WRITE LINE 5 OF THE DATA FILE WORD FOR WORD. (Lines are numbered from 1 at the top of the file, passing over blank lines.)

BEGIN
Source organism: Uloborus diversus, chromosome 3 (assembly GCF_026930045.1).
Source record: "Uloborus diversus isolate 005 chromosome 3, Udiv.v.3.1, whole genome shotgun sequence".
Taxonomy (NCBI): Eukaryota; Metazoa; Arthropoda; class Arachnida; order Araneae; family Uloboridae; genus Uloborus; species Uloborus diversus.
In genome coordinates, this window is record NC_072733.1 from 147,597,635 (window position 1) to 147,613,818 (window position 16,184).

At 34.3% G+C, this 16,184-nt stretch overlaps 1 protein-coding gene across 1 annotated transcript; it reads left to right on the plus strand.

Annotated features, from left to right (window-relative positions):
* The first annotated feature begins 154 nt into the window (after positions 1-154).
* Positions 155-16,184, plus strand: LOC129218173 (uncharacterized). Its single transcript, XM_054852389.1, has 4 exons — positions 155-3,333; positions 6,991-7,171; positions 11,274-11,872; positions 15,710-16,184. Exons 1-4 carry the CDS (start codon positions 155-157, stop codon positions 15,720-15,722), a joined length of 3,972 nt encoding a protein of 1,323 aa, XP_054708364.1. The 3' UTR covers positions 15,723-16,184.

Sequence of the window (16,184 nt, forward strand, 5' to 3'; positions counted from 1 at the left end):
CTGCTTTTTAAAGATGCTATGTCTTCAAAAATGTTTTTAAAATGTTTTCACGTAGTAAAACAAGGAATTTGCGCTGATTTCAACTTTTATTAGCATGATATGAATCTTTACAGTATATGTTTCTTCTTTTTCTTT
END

At 34.3% G+C, this 16,184-nt stretch overlaps 1 protein-coding gene across 1 annotated transcript; it reads left to right on the plus strand.